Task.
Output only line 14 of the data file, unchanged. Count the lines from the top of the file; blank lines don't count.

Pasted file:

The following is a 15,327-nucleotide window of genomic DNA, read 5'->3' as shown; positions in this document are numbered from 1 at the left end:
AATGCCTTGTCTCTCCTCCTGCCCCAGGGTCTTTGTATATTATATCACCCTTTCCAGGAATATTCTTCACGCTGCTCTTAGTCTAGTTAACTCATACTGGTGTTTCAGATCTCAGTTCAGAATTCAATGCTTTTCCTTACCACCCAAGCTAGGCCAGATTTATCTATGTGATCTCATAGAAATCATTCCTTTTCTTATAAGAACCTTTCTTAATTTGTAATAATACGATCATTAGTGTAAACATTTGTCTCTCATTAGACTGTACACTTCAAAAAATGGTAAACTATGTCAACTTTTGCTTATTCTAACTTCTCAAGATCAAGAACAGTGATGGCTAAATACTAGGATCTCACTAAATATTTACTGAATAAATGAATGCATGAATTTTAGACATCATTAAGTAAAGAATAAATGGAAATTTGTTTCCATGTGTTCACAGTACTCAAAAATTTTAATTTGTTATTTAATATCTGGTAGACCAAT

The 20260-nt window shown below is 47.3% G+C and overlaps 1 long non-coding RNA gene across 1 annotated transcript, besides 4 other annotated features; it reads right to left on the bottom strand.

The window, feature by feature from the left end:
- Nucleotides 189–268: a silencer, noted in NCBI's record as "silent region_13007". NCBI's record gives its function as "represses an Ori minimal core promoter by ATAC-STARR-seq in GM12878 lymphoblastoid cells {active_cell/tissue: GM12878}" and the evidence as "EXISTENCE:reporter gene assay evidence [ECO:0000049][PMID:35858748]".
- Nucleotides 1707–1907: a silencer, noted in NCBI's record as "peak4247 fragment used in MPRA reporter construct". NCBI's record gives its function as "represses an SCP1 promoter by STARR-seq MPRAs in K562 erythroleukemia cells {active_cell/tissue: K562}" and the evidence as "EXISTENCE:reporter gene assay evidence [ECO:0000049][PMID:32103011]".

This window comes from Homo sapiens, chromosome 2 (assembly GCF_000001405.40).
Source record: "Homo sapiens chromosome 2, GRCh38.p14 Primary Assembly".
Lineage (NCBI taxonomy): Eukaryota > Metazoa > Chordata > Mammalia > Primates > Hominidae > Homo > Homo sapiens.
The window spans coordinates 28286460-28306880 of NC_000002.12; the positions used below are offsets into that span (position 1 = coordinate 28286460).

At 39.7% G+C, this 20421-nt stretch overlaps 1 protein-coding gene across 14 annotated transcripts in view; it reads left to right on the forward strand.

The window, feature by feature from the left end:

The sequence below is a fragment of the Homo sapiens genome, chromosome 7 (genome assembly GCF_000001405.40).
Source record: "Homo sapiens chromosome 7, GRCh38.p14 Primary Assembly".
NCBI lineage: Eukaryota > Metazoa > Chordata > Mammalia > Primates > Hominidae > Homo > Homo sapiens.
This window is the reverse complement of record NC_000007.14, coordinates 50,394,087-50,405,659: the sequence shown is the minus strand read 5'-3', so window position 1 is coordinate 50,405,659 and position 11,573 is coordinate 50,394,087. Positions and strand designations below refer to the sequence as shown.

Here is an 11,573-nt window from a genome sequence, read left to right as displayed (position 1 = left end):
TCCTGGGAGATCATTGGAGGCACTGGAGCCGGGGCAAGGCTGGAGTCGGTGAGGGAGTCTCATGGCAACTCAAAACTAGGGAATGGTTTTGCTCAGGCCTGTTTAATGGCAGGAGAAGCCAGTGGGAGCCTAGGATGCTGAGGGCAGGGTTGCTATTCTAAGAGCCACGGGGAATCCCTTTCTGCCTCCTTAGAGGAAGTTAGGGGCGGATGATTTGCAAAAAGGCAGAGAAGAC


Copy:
Source record: "Homo sapiens chromosome 7, GRCh38.p14 Primary Assembly".